as far as winter hiking, my experience tends to be more snow shoe and snow based. Ive never seen these but i do see the benefit that these would have! i may just have to add this to my collection of winter gear. invaluable for those icy areas. my hiking experience also tends to be shorter with much bigger elevation gains. ie. Romania was 900m elevation gains in just 12km (6k up, 6k down) in snow at -10c. while hiking the carpathian mountains, there were times when i really could have done with these! thx!

as for the backpack, yes.. i do realize it's tiny. my 30L, 50L and 70L are back in the usa and canada respectively. I only brought this pack which is my mountain biking pack since i had no plans originally to do the camino. the plan is to strap the sleeping bag to the outside of the pack and not carry it inside it. I'm still in Hungary but headed to Narbonne soon which is my staging ground. once i have all items with me, i will be testing the pack. if it really doesn't cut it, i have a decathlon next door to buy the appropriate sized pack.

I've tried on about 40 different hiking boots over the past 2 weeks and confident i found the right ones. they feel like slippers more so than hiking boots, so i will go pick up the ones i placed on hold today.

soft shell it is. they fend off light rain and are windproof, so I'm gonna get one in the end. along with my water resistant pants, gaiters and boots, i should stay pretty dry, even in the harshest conditions.

the weather info i found was a link i found on these forums. clearly not very accurate which is why i was asking. i found it odd that temps, especially in the mountainous regions would only be 1c. regardless, with what I'm bringing, i should be ok down to -15c. if it gets any colder, i will be sitting by a fireplace hopefully!

i will be scouring those pages that you all posted up thoroughly. not sure why i couldn't find them before but thank you! much appreciated!

again, thank you everyone! C Clearly, thank you for your super detailed reply!
 

HeidiL

Veteran Member
Year of past OR future Camino
Francés (2004-), Portugués, Madrid, 4/5 Plata, 1/8 Levante, 1/8 Lana, Augusta, hospitalera Grado.
Woolly hat and a scarf or a buff! You can lose plenty of heat from your head, and they won't weigh much.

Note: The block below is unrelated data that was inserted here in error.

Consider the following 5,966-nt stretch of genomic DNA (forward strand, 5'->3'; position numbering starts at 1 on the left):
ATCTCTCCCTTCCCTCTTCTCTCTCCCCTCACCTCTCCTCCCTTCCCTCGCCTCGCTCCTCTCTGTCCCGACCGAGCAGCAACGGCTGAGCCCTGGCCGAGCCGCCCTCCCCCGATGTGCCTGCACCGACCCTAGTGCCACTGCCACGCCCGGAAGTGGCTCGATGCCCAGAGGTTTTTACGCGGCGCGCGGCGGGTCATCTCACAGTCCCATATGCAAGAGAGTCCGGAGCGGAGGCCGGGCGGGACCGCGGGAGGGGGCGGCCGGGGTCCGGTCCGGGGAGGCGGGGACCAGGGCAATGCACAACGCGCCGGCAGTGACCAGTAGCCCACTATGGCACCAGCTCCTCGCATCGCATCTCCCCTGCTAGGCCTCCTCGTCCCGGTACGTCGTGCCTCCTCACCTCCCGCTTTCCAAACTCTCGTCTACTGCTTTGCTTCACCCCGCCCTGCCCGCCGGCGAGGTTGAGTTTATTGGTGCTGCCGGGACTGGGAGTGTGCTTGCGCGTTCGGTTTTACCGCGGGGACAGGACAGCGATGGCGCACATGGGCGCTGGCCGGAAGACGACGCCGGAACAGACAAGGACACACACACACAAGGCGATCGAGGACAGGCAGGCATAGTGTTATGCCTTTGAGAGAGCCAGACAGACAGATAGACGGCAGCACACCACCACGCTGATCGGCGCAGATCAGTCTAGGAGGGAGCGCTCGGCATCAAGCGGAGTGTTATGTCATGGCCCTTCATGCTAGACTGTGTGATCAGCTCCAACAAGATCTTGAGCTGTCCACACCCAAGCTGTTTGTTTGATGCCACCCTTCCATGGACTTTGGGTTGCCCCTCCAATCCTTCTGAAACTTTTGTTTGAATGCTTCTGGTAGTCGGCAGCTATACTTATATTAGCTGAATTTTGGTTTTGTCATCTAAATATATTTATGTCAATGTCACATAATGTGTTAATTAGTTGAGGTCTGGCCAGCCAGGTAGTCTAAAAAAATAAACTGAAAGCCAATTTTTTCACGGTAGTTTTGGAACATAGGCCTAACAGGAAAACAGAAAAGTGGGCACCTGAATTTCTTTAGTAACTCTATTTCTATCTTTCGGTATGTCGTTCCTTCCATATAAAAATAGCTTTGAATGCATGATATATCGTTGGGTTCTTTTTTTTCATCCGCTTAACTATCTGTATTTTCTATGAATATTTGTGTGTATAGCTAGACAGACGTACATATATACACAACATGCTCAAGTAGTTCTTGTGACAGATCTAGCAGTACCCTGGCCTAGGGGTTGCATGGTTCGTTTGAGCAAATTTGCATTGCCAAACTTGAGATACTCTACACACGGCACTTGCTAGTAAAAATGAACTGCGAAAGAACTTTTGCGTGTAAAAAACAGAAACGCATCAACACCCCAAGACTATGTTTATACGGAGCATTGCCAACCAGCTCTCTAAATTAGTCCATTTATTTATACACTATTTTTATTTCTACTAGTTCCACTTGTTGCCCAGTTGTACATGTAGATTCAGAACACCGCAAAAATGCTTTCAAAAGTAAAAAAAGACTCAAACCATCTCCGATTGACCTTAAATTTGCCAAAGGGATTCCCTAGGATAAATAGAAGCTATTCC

Some refugios are quite damp and chilly, even in March (my preferred time), so perhaps some soft socks that you can sleep in? Regular walking socks often have too much support to be really comfortable for sleeping.
 
A

Anemone del Camino

Guest
Have you had any winter hiking experience before? In addition to gear suggestions above, I would recommend taking "kahtoola microspikes". They are mini crampons for hiking (not mountaineering). I hate slipping and falling in icey/snowly trails, specially over uphill/downhill. I am sure they sell these in Europe. If not you can order online to have it delivered to where you can pick up. Last thing you want to do is get injured by not being prepared. Buen camino.
Too funny, when I read your post I thought to myself: mist be a Montrealer writting, and I was right.

As winter is slowly arriving here we have ice on the ground, with a light snow blanket. I tried wearing my Camino Ultra 2GTX Salomons at the dog run and it has not worked out well. They don't do anything on ice but give way. One would think Salomon would habe a good grip on all kts shoes, but alas it is not the case.
 
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AKflyer

New Member
Year of past OR future Camino
Past: Camino Francais 2015
Camino Portuguese 2016
Have you had any winter hiking experience before? In addition to gear suggestions above, I would recommend taking "kahtoola microspikes". They are mini crampons for hiking (not mountaineering). I hate slipping and falling in icey/snowly trails, specially over uphill/downhill. I am sure they sell these in Europe. If not you can order online to have it delivered to where you can pick up. Last thing you want to do is get injured by not being prepared. Buen camino.

Good call on the micro spikes...I hike in the Washington Olympic mountains and carry these lightweight spikes in the winter...They are a lifesaver. This brand is extremely well made and have a lifetime guarantee. They will give you confidence on the trail...ditto on the rain pants and the "buff". You won't regret this additional weight. Almost forgot...ensure that you have a very thick mil plastic pack liner inside your bag...nothing more disappointing than wet clothes in the evening or soggy socks in the morning. Kudos for making the journey. Buen Camino.